@JLeslie the funny thing about living in Chicago is whether you are a North Sider or South Sider will usually dictate the native dialect you employ…N = where are you at…S = where is you. Same with pronouncing Chicago. You know they are from out of town when they say “Chicahgo” and know they were born and raised here when they say Shicauwg-go”
Not sure this is particularly helpful, but I found this dialect survey. #52 is about this question. Here is another site that provides a different way to view what appears to be the same data. It allows you to drill down into cities or make the map clickable to get the stats in that area. Again, the question is #52.
@hominid Those maps mean to me that it doesn’t matter where you live, the numbers look fairly evenly spread for who uses the at and who doesn’t. Which begs the question if it is not reliant on region what is it? Education level, ethnicity, some other reason, random?
@JLeslie – Check out the second link, choose #52 and check out a few cities. Here in Massachusetts, I never hear “where are you at”. This survey seems to confirm that “where are you at” is not as common in my area. Compare that to the blue areas on the map.
I would imagine that this does have much to do with socioeconomic and ethnicity as well.
@hominid I just looked at the other link. Yes, that explains why I instinctively don’t use the at having been raised by people who were raised in The Bronx. LOL. That particular sentence still is sort of “all over the map” compared to some other word pronounciation and phrases.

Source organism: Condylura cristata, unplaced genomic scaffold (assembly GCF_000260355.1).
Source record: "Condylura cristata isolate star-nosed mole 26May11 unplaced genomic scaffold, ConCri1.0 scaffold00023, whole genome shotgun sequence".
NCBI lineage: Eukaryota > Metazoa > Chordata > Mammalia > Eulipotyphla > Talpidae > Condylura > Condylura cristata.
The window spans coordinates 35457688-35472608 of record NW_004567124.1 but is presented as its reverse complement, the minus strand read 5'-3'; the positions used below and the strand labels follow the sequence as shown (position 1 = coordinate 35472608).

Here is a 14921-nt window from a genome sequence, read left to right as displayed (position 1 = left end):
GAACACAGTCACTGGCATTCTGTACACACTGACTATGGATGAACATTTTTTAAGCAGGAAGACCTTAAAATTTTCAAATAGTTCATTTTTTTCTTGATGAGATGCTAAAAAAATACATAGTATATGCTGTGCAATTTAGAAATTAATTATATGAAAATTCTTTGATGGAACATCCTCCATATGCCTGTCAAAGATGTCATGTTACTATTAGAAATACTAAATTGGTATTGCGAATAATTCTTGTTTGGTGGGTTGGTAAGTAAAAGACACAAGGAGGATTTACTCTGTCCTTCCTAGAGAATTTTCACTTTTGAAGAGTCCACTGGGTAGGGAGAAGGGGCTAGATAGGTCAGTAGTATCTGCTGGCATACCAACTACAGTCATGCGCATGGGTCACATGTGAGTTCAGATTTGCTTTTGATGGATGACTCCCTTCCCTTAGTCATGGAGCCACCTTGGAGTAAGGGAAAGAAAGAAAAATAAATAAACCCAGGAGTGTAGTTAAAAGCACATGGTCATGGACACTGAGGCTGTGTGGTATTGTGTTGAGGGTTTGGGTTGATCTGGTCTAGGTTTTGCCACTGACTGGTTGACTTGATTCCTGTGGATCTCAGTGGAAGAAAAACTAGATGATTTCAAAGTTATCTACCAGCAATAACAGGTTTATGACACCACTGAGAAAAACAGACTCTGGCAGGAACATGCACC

Did you see the word merry on there? I glanced through and didn’t see it. I always joke that NYers say Mary, merry, and marry all differently while people in other states don’t, and don’t even hear the difference when I say them all differently.
Thanks. I love that link. :) You might know one of my favorite Q’s was my Q about how people pronounce things and use different phrases around the country. We probably had some people outside of the country to on it, I don’t remember.
Another one is pen. In TN I came across people who pronounce it pin. This girl (that actually is probably regional, I use girl often for adults, and I sometimes correct it to woman, because some people find it offensive) her name was Jenny, and she one day was complaining that some people pronounce her name Jinny. She could not understand why they have such a problem. I told her that living there in TN I noticed some people call a pen a pin, so I guess it is for the same reasons. She said, “I think I say pin.” LOL. How hard is it to see the connection? Not that there is always a rhyme or reason to pronounciation, but there usually is some consistency within the particular dialect.
@Cruiser I lived in Chicago until I was 12 before we moved South. I saw Shi-cah-go, but my parents say alternate between that and Shi-caw-go. I don’t care how people say it as long as they don’t pronounce the “s” in Illinois. Idiots.
Where I live now in South Carolina, we have a street called Huger, pronounced hew-gee. Drives me nuts when people that live here say hew-ger (g like in girl). But they have no problem pronouncing Gervais (jer-vay) correctly. Ugh, Southerners…
It depends on the person and circumstance. With my son or some of my friends, I might jokingly say, “Where you at?” on occasion (like that mobile phone commercial from several years ago – I seem to recall that you asked about this topic before and it was mentioned). However, I don’t think I would ever say, “Where are you at?”